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8 Skills to Look for in a Director of Technology

Heather Wolpert-Gawron

ELA Teacher, Middle School, Curriculum Coordinator TOSA
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As education has evolved, we've come to depend on so many more stakeholders than simply teachers and parents. I've written before about how vital stable administrators are to the running of a school. I've written about how much we rely on policy makers as well. But as our reliance on technology continues to grow, we must cultivate and ensure that the position of director of technology is not merely the most advanced IT guy in the district.

There are specific qualities that make up a great tech director, and while they are hard to find, I want to make the case that this position is critical to get right. Don't settle on someone who just knows technology and networking. Make sure they have other skills as well.

To help me create a list of qualities and expectations that the ideal school tech director should have, I enlisted the help of Tim Scholefield from Norwalk-La Mirada Unified School District in California. First and foremost, Tim is an educator, and his level of knowledge of both technology and curriculum should be a goal for all districts in selecting a director of technology or CTO. Earlier in his career, when he was a network administrator, Tim realized that to address the current evolution in education he needed to have an understanding of instruction and curriculum so he could better support all stakeholders.

He returned to school to earn a masters in educational technology, which is where he "truly got a grasp of what teachers and administrators endure and the challenges they face in developing content to make it meaningful for students." This sensitivity now allows him to lend a more nuanced opinion to conversations about curriculum and instruction.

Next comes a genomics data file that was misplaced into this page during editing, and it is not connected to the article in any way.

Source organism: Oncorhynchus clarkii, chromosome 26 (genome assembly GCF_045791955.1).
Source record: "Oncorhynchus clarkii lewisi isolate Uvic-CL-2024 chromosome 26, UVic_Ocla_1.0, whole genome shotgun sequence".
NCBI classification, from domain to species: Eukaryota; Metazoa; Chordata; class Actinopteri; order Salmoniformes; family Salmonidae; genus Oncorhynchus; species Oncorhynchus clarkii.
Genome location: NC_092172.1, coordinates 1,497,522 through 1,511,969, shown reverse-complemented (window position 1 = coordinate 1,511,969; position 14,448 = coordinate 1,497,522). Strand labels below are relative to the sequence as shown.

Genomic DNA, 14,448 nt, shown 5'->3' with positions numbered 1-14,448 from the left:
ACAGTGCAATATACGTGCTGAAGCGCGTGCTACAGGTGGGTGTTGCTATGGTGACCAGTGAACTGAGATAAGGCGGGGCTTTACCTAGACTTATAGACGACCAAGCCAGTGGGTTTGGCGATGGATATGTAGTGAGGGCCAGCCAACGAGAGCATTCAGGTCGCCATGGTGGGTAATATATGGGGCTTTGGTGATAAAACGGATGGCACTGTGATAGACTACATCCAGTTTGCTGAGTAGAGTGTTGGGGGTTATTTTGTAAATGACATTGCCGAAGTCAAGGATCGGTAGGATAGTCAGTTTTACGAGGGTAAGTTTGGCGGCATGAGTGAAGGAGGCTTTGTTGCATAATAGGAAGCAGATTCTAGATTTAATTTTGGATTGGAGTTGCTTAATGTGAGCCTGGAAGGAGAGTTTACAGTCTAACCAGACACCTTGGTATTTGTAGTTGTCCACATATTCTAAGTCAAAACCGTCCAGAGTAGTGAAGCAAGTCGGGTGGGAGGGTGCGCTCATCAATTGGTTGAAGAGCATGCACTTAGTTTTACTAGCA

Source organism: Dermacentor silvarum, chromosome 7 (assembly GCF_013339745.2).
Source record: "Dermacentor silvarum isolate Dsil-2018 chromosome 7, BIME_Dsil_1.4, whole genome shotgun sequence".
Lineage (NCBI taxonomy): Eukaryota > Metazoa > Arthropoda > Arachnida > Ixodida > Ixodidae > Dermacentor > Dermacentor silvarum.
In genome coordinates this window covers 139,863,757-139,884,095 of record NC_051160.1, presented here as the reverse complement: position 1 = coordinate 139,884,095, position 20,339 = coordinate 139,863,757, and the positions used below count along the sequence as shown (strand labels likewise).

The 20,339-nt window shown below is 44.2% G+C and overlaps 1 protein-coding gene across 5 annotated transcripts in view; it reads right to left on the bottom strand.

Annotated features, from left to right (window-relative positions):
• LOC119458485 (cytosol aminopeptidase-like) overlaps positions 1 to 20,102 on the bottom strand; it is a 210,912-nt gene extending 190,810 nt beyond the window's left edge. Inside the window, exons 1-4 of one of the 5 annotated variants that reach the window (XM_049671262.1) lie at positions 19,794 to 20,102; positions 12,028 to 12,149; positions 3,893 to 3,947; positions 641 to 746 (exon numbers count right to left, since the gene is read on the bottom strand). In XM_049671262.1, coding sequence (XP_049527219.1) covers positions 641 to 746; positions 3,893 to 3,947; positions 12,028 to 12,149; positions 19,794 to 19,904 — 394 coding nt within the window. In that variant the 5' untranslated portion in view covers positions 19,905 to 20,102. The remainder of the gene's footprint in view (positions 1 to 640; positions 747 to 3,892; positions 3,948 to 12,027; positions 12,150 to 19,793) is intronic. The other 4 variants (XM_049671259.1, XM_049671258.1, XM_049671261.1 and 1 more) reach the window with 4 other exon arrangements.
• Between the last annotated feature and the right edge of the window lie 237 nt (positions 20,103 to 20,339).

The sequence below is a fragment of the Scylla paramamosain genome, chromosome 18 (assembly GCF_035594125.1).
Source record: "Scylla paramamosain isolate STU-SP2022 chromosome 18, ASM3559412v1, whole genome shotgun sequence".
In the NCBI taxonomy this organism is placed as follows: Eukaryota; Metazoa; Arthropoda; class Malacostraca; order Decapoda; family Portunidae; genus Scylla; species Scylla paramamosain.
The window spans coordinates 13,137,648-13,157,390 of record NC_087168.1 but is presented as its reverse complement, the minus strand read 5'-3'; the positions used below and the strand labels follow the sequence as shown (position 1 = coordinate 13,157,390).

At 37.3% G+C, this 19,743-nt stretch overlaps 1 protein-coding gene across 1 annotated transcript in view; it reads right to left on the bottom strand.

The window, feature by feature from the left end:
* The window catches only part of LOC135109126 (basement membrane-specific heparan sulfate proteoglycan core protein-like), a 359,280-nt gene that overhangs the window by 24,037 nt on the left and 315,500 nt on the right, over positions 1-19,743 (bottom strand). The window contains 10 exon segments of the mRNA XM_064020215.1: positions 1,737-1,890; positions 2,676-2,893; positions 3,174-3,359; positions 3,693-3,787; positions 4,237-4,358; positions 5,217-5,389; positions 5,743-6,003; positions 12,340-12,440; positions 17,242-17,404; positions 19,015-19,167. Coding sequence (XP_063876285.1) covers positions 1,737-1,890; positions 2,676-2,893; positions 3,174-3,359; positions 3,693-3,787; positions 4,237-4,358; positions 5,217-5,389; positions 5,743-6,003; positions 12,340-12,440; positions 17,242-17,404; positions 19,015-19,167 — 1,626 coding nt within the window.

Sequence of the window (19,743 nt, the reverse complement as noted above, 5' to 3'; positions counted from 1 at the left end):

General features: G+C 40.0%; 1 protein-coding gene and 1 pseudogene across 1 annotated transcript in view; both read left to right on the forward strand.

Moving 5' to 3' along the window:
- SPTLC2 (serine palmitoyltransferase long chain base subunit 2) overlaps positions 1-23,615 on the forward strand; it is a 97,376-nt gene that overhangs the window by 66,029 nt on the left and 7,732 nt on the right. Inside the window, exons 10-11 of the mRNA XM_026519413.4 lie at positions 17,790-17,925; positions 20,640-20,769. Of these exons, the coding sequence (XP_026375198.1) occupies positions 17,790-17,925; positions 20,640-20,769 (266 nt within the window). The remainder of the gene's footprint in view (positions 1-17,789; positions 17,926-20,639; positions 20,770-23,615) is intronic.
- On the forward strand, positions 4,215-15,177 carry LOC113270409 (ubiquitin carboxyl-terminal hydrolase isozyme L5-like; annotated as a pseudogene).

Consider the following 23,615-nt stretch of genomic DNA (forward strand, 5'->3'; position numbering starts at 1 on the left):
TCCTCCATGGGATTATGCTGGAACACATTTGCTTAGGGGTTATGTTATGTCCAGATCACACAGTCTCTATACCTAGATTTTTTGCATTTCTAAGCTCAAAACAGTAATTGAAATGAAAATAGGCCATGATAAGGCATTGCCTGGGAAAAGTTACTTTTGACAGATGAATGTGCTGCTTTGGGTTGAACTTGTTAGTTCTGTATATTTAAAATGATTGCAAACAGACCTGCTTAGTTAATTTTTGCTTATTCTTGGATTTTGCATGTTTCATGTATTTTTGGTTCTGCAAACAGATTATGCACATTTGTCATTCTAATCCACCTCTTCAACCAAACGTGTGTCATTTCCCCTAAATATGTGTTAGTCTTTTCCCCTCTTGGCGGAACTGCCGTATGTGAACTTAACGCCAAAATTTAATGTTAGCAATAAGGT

With his knowledge of both digital management and curriculum design, Tim now sits at the table with his superintendent in her executive staff as CTO, helping to expand the district's vision towards the future. When hiring a director of technology, there are many benchmarks of tech knowledge that contenders should have. However, there are other skills that these leaders should have that aren't so frequently identified.

The Skills Necessary

Based on input from Scholefield and other stakeholders, here is a list that will hopefully guide you in your own hiring process. A good tech director must:

1. Form personal relationships. A good tech director must have a Personal Learning Network made up of all members of a district and beyond. That means they believe in collaboration and teamwork as necessary philosophies to do a great job. As Scholefield says, you must "find time to meet with teachers, classified members, administrators, and beyond to get a true insight in how you can support them...If you truly have an innovative idea that hasn't been walked before, you need to find people to walk with you."

2. Take risks. You cannot move for change if you're willing to stay "status quo," and sometimes that means failing and learning from those failures. A good tech director isn't so fearful of failure that he or she remains stagnant in their philosophies about student achievement or teacher capabilities.

3. Have a vision with some strategy. It's one thing to dream, but a real leader rallies others to fill the gaps necessary to carry out that vision.

4. Communicate well and listen to others. A great tech director must be able to write, speak, listen, and present. They must also hear and embrace input from others.

5. Motivate others. A tech director should have the leadership qualities to motivate people towards the future. They help achieve what can be, not what has been. That takes moving tentative people forward with sensitivity yet drive.

6. Be a problem solver. Scholefield warns that, "people with non-technical and technical skills will look to [the tech director] for advisement. So they must be willing to sit down with them, think out all probable scenarios, and choose a path that would work out best."